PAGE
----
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West Virginia’s Keith Washington says he was just doing his job with game-saving interception

LUBBOCK, Texas — Keith Washington didn’t make much of a first impression at West Virginia, playing a measly four snaps in the opener against Tennessee.

Awarded his first start against Texas Tech on Saturday, he impressed plenty.

Washington’s 51-yard pick-six return in the final 3 minutes foiled the Red Raiders comeback and clinched a 42-34 victory.

“Just did my job,” he said of intercepting Jett Duffey’s pass. “He threw it straight to me and I made a play.”

Texas Tech possessed every morsel of momentum — not to mention the football — near midfield. A 25-point deficit trimmed to 35-27, Duffey had West Virginia reeling when he targeted Antoine Wesley on a sideline pattern.

But after a long afternoon of Washington and Wesley battling in man coverage, this time WVU went zone. When Duffey didn’t allow for Washington sitting underneath, the junior college transfer jumped for his first interception and began a dash to the end zone, needing only to make the quarterback whiff on a tackle attempt.

“That’s all natural — just get to the end zone,” joked Washington, who played quarterback and receiver in high school before signing with Michigan as a defensive back.

Washington learned Thursday that he would be elevated to starter, the news relayed to him during a conversation with cornerbacks coach Doug Belk. The move made defensive coordinator Tony Gibson look clairvoyant.

“He’s a baller,” Gibson said. “He can run and he’s skilled. He made a bunch of plays.”

Washington was credited with three breakups, all against the 6-foot-5 Wesley, who still registered eight catches for 110.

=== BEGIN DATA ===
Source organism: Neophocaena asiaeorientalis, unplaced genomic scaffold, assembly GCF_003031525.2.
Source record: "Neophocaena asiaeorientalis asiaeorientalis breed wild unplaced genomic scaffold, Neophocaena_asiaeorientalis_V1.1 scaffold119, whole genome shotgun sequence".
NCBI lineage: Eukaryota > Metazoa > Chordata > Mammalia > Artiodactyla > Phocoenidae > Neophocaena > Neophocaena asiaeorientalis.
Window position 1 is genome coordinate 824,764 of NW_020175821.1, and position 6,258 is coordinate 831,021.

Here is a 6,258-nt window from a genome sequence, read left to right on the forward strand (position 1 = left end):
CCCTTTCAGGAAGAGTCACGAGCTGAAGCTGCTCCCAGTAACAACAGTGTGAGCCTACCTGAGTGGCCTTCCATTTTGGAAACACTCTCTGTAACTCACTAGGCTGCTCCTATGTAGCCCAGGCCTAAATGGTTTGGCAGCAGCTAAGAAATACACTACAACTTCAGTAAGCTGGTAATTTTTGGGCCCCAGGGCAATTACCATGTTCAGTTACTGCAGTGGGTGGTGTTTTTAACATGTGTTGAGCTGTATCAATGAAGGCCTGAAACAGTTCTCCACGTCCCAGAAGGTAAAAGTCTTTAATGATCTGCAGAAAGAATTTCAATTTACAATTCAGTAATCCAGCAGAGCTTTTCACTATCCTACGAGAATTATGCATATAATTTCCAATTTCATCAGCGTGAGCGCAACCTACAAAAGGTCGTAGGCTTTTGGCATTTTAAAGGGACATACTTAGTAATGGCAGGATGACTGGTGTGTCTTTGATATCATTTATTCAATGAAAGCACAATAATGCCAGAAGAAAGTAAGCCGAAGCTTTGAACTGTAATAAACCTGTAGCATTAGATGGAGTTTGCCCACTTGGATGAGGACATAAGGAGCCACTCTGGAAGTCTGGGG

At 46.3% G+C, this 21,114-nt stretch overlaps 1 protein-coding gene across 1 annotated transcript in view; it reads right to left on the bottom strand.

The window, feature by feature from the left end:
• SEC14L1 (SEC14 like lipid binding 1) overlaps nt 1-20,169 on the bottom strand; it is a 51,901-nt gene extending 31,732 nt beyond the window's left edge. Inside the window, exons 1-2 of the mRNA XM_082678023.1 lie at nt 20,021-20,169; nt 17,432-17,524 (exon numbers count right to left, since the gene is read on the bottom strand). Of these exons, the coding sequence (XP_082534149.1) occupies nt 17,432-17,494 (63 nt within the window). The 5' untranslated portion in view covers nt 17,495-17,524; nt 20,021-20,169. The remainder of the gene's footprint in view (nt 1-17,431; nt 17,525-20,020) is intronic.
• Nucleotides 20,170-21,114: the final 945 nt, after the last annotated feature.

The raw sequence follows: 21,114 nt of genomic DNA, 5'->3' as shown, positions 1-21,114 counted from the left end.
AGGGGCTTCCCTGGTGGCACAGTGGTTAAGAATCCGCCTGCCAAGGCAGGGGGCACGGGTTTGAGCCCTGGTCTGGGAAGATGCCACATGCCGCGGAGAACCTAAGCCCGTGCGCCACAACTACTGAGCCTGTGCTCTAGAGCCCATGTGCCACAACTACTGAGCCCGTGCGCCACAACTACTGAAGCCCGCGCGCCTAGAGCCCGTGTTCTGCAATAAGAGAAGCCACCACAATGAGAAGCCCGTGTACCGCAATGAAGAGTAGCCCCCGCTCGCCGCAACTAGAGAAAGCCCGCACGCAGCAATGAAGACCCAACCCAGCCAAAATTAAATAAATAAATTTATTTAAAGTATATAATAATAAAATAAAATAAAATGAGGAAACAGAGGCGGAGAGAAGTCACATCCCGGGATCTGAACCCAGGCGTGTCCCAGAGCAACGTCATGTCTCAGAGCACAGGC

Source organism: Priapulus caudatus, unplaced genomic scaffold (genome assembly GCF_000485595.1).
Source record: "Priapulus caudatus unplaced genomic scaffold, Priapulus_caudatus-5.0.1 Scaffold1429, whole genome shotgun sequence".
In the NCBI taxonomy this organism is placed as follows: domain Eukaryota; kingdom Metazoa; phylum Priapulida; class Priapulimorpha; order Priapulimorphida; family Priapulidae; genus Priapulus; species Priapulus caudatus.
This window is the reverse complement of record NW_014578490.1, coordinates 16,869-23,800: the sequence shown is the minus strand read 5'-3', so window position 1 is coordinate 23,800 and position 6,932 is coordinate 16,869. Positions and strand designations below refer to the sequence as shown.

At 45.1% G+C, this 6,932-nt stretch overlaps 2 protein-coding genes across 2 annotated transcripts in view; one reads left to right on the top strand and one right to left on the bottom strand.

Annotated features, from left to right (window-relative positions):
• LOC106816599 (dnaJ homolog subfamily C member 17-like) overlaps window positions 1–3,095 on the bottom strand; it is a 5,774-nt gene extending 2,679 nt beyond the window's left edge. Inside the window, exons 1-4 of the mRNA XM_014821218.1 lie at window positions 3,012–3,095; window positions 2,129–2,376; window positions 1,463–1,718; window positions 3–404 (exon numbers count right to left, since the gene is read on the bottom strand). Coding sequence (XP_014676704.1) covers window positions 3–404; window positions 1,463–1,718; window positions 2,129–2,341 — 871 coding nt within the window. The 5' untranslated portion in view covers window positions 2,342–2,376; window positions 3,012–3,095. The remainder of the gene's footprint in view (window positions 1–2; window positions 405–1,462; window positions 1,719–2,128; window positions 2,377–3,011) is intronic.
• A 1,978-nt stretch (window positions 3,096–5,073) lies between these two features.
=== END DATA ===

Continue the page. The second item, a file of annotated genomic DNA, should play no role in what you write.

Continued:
One catch that Wesley didn’t make was in the end zone early in the fourth quarter, a third-down crossing route deflected by Washington in tight coverage. Texas Tech settle for field goal to pull within 35-20.

On the Texas Tech’s next possession, Washington ran stride-for-stride down the sideline and deflected a pass only to see the flat-backed Wesley make an acrobatic 35-yard grab.

“Love that matchup. He’s a competitor and I’m a competitor,” Washington said, who had yet to see the replay of how Wesley collected the tipped pass.

“You put that play away, but at the same time you think, ‘I’ve got to make up for it.’ That’s just a DB’s mentality.”

A mentality that paid off on Duffey’s errant throw, which became Washington’s first interception and his first chance to wear the defense’s new turnover reward — the coal miner’s helmet.

The same helmet didn’t fit the head of safety Kenny Robinson, whose afro-fade includes a pile of hair up top. The helmet rattled loosely on Washington’s dome, however.

“They joke on me, calling me ‘Little Head,’ but that’s OK,” he said. “I still got to put on the helmet and autograph it.”

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